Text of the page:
the first years
they fumbled through the office door, always late, always elbowing each other as they rush-brushed their teeth before they plopped in the chair. a boy and his older sister, who was the moon to his moving car: always behind, same angle, same distance. emily would have picked the rainbow choker from the prize basket too, thought the dentist. but he was only guessing.
she was the kind of teenager who grinned with her whole mouth even though braces clumsied her face, the kind people trusted to lend out her brightness. but the dentist knew that she couldn’t have clamped her lips shut even if she wanted to—her teeth were too wide, her overbite too severe. and when he angled a mirror against her palette, her tongue flinched away from the quiet.
she arrived alone, swinging a leash of keys. aloof-proud. distracted. mouth set straight with teeth.
on the eighth anniversary of emily’s accident, which she couldn’t have known, she gleamed into the chair, stretched floss to the horrible light and said: look, isn’t it like spider thread? said, my uncle actually fixes wetsuits with this stuff, you know. isn’t that wild? that dental floss can mend something torn up by the ocean? the dentist couldn’t thank her, so he undid his mask and said keep up the good work with your brushing. he took the string she’d dropped home with him. wrapped it around his finger, just tight enough for the nail to blink: pink, white. pink.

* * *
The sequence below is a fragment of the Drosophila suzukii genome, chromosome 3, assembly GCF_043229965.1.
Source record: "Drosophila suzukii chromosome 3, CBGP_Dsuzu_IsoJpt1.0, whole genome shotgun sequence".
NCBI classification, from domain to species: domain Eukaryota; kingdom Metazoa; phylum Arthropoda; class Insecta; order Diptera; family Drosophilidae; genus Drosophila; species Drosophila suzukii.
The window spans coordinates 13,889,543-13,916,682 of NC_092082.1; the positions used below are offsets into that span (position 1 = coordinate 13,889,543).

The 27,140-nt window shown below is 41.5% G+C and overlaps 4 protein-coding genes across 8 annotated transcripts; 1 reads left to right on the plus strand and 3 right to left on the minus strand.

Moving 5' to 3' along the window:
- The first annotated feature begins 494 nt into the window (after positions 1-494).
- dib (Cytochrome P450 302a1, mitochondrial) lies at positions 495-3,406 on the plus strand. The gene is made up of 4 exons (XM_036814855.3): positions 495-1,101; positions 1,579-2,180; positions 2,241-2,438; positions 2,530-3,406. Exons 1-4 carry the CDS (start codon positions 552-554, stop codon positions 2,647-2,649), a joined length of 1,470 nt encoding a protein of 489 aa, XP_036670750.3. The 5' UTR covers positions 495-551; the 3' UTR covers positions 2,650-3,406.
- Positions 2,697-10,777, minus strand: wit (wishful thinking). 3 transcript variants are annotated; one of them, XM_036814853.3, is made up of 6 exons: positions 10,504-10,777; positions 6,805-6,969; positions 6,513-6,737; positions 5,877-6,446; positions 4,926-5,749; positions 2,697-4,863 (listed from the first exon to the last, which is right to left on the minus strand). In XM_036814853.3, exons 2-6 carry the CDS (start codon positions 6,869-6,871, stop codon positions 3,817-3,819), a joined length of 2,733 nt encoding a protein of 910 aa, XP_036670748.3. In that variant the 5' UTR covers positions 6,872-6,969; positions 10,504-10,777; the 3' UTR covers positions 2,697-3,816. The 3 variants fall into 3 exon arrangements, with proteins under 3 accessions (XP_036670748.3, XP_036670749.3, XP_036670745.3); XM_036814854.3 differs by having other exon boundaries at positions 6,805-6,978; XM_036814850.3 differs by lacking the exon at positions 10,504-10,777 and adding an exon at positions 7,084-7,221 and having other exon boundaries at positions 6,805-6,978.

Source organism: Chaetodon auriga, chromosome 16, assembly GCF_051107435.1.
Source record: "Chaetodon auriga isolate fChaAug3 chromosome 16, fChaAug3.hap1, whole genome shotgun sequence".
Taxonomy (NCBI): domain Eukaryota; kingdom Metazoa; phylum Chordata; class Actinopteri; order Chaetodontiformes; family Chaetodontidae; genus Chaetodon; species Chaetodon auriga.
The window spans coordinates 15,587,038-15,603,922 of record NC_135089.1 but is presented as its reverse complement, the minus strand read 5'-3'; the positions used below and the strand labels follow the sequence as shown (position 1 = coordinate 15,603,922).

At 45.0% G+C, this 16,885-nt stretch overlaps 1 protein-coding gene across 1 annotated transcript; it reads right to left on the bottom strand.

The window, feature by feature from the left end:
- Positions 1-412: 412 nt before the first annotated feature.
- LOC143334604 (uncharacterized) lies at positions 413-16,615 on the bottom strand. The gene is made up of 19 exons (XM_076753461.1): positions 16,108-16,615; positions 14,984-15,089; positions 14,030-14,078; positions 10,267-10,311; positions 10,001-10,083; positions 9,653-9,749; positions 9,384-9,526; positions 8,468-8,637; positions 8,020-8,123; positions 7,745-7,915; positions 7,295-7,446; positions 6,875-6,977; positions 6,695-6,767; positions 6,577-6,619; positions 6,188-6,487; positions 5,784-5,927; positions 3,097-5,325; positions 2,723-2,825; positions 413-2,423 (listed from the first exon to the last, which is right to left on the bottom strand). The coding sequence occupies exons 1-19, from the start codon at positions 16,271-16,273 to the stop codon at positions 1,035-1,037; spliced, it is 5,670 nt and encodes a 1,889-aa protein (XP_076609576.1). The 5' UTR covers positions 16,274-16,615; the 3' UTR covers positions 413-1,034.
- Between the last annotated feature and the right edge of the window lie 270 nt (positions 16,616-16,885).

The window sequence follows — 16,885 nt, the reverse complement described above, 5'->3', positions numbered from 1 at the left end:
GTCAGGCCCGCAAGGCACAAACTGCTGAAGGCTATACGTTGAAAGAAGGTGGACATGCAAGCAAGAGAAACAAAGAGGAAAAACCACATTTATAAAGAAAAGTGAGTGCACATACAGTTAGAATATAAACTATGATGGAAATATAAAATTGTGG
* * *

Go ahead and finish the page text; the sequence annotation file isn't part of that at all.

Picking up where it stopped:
winter break from her first year of college. somehow tan. she was in love, thought the dentist, but he snapped on his gloves and kept his hands busy. he figured she’d tell him in her own time. jaw propped wide, just a little wider, she didn’t. her eyes flickered with the leaning light.
new stains on her teeth. shallow breaths splitting under her bib.
there was a new first name on file, but the dentist knew these teeth. little calcified crescents, the wisdom teeth they’d decided to keep. pearl chests, burrowed deep. at the end of the appointment they shook hands, and they sauntered out, their little brother lilting in their steps, emily jutting out from their shoulders. their mouth still, always, too full of smile to close. they and them are the right pronouns, thought the dentist, for a soul reassembled, slice by slice.
on the dentist’s last day, the hygienists rhymed floss with boss in a poem composed mostly of giggles. they cluttered on armrests, forkless, their plates drooping with cake. thick slices of carrot and almost-white icing. he smiled, steady, without teeth as he always did. the lack of raisins is proof, he thought, that to know towards someone is to define through negation.
then the dentist bought himself a departure, and midair, mid-breath, he refracted. and when he landed, he didn’t start looking. he trusted the old shards would find their way back.
emilie kneifel is a sick fish, goo fish, they fish, blue fish (critic, poet, editor, and co-creator of PLAYD8s). find ’em at emiliekneifel.com, @emiliekneifel, and in Tiohtiáke, hopping and hoping.